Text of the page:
Buy this Article for $10.95

Have a coupon or promotional code? Enter it here:

When you buy this you'll get access to the ePub version, a downloadable PDF, and the ability to print the full article.


EVD, EVD accuracy, external ventricular drain, zero transducer, zeroing transducer, intracranial pressure



  1. Malloy, Rachel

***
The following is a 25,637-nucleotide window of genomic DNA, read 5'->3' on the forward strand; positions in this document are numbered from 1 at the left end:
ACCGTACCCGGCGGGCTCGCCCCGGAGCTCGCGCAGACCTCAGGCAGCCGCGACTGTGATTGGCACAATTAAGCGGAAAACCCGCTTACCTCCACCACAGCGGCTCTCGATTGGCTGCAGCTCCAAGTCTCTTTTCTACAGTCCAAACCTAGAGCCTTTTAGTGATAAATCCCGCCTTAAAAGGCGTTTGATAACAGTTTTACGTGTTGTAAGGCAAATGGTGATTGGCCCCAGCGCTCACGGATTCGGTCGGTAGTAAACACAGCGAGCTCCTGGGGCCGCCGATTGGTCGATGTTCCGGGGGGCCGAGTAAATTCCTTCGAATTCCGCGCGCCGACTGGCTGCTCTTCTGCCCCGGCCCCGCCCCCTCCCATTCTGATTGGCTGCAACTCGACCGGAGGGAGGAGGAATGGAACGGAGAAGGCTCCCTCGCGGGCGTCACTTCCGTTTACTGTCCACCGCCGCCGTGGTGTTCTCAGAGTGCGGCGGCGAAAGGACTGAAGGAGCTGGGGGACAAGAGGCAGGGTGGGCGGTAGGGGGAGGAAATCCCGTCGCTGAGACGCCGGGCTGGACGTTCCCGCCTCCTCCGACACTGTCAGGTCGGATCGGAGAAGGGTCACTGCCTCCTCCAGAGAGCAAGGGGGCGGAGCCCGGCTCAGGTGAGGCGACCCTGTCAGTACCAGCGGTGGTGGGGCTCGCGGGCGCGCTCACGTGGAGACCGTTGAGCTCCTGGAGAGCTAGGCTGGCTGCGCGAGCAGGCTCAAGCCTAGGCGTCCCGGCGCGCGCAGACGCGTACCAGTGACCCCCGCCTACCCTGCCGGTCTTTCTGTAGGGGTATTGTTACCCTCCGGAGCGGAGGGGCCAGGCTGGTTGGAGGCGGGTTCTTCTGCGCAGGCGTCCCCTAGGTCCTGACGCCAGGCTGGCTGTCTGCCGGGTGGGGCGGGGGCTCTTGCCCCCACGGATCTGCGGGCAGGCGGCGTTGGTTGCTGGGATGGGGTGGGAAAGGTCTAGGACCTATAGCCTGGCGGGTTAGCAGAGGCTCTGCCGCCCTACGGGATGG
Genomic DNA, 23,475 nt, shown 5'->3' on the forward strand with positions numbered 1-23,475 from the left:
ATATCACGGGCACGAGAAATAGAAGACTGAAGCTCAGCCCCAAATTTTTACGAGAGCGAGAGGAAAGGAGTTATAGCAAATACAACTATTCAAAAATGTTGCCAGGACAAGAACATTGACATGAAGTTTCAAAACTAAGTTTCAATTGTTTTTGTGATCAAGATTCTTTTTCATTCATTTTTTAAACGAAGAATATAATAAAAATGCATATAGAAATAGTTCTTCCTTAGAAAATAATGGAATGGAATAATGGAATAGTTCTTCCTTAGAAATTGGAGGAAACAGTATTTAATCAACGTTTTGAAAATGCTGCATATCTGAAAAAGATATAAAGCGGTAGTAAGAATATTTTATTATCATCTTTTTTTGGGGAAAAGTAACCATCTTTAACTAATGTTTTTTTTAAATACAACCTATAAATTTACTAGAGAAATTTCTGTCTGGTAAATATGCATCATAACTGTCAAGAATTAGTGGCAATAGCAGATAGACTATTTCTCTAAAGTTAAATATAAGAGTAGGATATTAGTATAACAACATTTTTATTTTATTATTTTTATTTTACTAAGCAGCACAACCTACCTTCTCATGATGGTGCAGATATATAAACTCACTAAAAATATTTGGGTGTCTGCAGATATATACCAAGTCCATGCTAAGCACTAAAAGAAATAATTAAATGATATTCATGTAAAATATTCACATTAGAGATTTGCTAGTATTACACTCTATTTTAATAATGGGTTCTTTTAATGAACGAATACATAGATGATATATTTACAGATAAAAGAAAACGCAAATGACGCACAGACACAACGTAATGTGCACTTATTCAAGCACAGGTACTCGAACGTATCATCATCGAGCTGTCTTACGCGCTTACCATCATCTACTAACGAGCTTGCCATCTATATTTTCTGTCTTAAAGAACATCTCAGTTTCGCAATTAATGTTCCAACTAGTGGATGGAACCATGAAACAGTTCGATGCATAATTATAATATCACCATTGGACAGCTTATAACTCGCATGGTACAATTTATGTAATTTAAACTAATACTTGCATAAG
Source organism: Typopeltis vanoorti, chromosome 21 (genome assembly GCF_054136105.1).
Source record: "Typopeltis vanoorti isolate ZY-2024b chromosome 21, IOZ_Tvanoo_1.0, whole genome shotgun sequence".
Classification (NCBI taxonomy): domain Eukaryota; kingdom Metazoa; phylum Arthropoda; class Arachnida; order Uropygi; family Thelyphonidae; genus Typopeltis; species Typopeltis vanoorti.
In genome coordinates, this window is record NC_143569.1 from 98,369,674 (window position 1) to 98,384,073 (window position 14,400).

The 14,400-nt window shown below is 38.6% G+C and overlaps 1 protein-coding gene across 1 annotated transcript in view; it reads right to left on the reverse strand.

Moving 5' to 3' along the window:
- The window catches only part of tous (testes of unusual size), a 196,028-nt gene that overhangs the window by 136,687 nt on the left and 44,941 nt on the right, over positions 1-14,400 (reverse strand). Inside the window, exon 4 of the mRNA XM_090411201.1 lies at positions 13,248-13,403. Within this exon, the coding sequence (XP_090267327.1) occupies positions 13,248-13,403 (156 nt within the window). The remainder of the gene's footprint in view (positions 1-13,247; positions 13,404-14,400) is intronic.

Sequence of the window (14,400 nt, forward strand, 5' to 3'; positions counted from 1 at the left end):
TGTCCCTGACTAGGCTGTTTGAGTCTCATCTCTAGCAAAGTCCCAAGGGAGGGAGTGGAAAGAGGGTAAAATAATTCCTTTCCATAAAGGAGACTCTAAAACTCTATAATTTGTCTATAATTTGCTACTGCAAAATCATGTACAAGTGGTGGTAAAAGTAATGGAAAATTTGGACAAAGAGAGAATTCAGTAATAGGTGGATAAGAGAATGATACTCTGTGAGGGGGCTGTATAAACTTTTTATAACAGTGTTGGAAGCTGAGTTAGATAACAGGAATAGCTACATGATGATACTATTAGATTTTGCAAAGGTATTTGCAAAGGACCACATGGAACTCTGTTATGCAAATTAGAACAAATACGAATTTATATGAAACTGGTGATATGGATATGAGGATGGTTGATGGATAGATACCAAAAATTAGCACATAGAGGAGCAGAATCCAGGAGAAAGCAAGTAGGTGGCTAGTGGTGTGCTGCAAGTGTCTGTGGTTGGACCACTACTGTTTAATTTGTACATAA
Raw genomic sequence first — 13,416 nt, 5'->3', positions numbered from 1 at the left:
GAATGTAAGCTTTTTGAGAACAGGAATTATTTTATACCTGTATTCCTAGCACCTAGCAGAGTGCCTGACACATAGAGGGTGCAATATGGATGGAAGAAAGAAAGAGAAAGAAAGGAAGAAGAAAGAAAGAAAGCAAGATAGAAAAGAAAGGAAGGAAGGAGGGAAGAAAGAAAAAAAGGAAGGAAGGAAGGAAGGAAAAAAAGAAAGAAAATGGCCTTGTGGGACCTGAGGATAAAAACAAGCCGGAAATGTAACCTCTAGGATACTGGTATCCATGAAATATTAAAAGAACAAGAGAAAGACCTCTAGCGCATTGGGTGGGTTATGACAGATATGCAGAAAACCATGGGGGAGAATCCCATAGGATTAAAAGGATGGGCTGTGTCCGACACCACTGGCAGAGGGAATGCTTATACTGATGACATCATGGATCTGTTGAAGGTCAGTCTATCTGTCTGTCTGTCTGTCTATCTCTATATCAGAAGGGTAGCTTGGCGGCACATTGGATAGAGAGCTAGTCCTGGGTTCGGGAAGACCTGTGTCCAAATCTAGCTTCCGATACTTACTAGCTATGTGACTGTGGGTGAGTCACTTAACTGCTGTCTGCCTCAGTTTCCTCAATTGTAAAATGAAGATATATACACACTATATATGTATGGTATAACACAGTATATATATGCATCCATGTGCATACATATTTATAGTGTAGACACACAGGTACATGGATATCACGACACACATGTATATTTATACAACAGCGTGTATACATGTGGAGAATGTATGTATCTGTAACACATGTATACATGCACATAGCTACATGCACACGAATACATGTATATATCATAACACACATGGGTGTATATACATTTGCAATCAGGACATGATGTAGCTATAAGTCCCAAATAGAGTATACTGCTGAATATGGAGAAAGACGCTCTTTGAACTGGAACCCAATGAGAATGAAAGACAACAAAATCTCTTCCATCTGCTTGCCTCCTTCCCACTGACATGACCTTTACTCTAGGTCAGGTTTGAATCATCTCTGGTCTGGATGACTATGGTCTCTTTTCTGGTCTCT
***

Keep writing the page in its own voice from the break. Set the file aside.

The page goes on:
ABSTRACT: BACKGROUND: External ventricular drains (EVDs) are commonly used in severely brain-injured patients to diagnose intracranial hypertension. The accuracy of the intracranial pressure reading is dependent on zeroing the external transducer to air. Recent concern about zeroing techniques has been identified in the neuroscience community. The open method requires removing the nonvented cap, and the closed method requires zeroing through the filter at the top of the burette. This critical appraisal seeks to explore whether zeroing a transducer on an EVD through the filter of the burette provides the same baseline zero as opening the transducer to air. METHODS: Independent searches in CINAHL, PubMed, and Web of Science were conducted using "external ventricular drain* OR EVD AND transducer"; secondary search terms included "zero AND transducer" AND "ventric." RESULTS: Database search produced 1 single observation study and 2 clinical practice guidelines from neuroscience professional organizations. The single observation study provided no evidence of equivalence between the 2 zeroing methods; the 2 clinical practice guidelines reference the open method. The transducer manufacturer's instructions for use direct the clinician to open the transducer to air by removing the nonvented cap. CONCLUSION: The question "Does zeroing the transducer on an EVD through the filter of the burette provide the same baseline zero as opening the transducer to air?" cannot be answered with the results of this appraisal. However, evidence found in the literature does suggest an open method to ensure the most accurate physiological value for treatment decisions.